Bill 25 Requires Immediate Action and a Compliance Plan for This Year
In September 2021, Quebec’s Parliament enacted Law 25 (formerly Bill 64) (the “Law”), which updated Quebec’s data protection laws and added requirements for enterprises that do business within the province. Specifically, as of September 2022 companies should have 1) appointed a data protection officer, 2) disclosed to the Quebec data protection commission certain processing and uses of biometric data, and 3) updated incident response requirements. Starting in 2023, failure to comply may result in GDPR-like fines with monetary penalties potentially ranging from 2% to 4% of worldwide turnover.
The Law subjects any enterprise, as defined by the Quebec Civil Code, that collects, holds, uses, or communicates personal information to its requirements.
The law does not make the familiar distinction between “controllers” and “processors.” Instead, some provisions apply only to “persons carrying on an enterprise,” while others apply more broadly to any “person” or “person or body.” As a result, the applicability of any given provision depends on what term is used.
Additionally, the Law uses a broad definition of personal information, defined as “any information which relates to a natural person and allows that person to be identified.”
The Quebec government opted for a three-year rollout of the Law. The table below outlines some compliance areas and the relevant timeframes for compliance, some of which have already passed:
|Appoint a Data Protection Officer||September 2022|
|Incident (“Confidentiality”) Response Plan||September 2022|
|Disclosure to Commission of use of Biometric Information ||September 2022|
|Collect and Process Personal Information Legally||September 2023|
|Company Data Protection Governance Policies||September 2023|
|Data Subject Request Responses ||September 2023|
|Conduct Necessary Data Protection Impact Assessments||September 2023|
|Conform to Law and Regulations on Data Transfers Outside of Québec||September 2023|
|Right to Portability||September 2024|
The Law imposes two types of fines: administrative and penal. Administrative fines come from the Quebec data commission and can be up to $10 million CAD or, if greater, 2% of worldwide turnover. Penal fines, on the other hand, can be between $15,000 CAD and $25 million CAD or, if greater, 4% of worldwide turnover. Whether penal or administrative fines apply depend on the violation, the actor (business), and the history of such violations by the actor.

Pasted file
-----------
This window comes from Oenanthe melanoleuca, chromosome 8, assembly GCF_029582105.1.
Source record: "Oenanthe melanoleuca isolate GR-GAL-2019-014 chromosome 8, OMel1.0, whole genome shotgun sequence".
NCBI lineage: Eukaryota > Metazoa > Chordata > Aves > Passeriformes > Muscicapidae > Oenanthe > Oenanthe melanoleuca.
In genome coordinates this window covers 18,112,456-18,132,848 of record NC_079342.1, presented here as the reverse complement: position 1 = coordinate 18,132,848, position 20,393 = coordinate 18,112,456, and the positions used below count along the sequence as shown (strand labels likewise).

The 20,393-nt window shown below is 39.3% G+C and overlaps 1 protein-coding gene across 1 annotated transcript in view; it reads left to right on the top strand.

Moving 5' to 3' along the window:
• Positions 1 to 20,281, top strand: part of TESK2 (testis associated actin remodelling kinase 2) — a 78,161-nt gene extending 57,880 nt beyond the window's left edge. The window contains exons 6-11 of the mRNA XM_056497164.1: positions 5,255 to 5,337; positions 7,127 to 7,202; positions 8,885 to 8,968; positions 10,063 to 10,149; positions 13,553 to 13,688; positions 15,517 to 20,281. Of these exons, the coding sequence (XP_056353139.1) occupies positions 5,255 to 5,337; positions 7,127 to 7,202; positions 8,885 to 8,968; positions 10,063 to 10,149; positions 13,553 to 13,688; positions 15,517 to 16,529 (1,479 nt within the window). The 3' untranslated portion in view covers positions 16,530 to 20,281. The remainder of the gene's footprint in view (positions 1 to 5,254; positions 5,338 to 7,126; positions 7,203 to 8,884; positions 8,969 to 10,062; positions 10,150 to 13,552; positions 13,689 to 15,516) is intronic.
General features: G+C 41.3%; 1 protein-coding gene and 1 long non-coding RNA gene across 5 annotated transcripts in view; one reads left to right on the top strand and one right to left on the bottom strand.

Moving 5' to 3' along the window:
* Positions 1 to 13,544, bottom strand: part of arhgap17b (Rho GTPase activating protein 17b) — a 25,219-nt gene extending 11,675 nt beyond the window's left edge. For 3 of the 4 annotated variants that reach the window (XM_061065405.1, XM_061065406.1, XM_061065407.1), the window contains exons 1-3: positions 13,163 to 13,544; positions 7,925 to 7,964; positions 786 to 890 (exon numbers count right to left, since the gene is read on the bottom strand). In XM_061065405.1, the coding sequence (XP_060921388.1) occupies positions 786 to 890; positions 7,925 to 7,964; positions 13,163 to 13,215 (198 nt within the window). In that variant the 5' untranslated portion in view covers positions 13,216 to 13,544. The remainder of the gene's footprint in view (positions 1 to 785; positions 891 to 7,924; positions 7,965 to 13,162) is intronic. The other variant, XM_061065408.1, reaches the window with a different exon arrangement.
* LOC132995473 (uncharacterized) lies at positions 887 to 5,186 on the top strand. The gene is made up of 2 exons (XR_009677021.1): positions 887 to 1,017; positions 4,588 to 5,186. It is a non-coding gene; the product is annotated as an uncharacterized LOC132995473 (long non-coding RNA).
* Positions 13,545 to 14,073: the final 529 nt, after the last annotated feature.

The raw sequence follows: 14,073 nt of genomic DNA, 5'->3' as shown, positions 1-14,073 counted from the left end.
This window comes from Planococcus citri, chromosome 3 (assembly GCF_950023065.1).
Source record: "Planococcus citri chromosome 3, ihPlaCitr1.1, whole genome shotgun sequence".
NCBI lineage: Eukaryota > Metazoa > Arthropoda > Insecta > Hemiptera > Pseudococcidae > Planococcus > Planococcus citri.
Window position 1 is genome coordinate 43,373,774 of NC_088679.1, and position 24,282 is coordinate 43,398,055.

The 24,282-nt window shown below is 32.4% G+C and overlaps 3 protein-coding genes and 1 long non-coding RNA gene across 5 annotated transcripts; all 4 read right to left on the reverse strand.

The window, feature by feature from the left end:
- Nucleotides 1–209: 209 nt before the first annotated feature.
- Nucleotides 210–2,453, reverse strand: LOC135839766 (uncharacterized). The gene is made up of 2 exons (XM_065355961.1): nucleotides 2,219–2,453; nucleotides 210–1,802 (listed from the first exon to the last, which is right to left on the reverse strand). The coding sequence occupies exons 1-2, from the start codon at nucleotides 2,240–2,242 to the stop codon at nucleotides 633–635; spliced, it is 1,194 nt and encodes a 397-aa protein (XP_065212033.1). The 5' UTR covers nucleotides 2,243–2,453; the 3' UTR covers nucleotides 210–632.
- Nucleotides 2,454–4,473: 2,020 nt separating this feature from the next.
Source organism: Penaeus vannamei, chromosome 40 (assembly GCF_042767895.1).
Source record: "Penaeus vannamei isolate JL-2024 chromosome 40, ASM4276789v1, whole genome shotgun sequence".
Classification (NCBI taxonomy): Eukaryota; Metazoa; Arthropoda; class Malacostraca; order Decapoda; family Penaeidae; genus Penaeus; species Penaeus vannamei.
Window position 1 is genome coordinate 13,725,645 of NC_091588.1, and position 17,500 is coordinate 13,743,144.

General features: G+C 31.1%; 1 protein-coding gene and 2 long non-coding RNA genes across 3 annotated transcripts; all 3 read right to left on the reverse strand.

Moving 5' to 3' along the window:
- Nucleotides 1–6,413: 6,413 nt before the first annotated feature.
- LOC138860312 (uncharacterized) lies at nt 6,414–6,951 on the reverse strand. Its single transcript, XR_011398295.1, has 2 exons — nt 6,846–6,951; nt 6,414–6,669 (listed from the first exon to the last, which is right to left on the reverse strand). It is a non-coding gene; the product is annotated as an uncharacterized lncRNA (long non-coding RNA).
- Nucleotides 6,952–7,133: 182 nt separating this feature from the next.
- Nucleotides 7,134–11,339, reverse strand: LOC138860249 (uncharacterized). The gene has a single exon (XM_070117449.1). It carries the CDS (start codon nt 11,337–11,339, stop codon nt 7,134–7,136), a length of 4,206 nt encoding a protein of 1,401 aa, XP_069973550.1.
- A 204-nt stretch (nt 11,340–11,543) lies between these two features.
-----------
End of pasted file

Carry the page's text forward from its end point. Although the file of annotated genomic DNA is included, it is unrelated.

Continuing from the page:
Companies subject to this law should consider immediately addressing any past-due 2022 requirements. One of the first items would be appointing a data protection officer in compliance with the law. If the company handles and uses biometric information to verify or confirm the identity of a person or creates a bank or database of biometric characteristics, notification to the Quebec data protection authority may be necessary. Lastly, a company may wish to create and implement a data breach response plan in accordance with the law to help avoid any delay if a breach does occur. Moving into 2023, companies subject to Quebec law may need to start complying with the more rigorous requirements prior to September.
* Greenberg Traurig is not licensed to practice law in Canada and does not advise on Canada law. Specific Canada law questions and Canada legal compliance issues will be referred to lawyers licensed to practice law in Canada.
 Section 1, Law 25.
 For example, the sections that contemplate data protection officers and data breaches (3.1-3.5) apply to any person carrying on an enterprise.
 Section 2, Law 25.
 This is not an exhaustive list as there may be other actions organizations need to take depending on the specific situation.
 Section 3.1, Law 25.
 Section 3.5, Law 25.
 Section 45, Law 25.
 Sections 4 and 8, among others depending on collection, Law 25.
 Section 3.1, 3.2, and 8.2, Law 25.
 Section 3.2, Law 25.
 Sections 30, 32, 33, 34, 35, and 39 of Law 25.
 Sections 3.2 and 17, Law 25.
 Section 17, Law 25.
 Section 27, Law 25.
 Section 90.12, Law 25.
 Section 91, Law 25.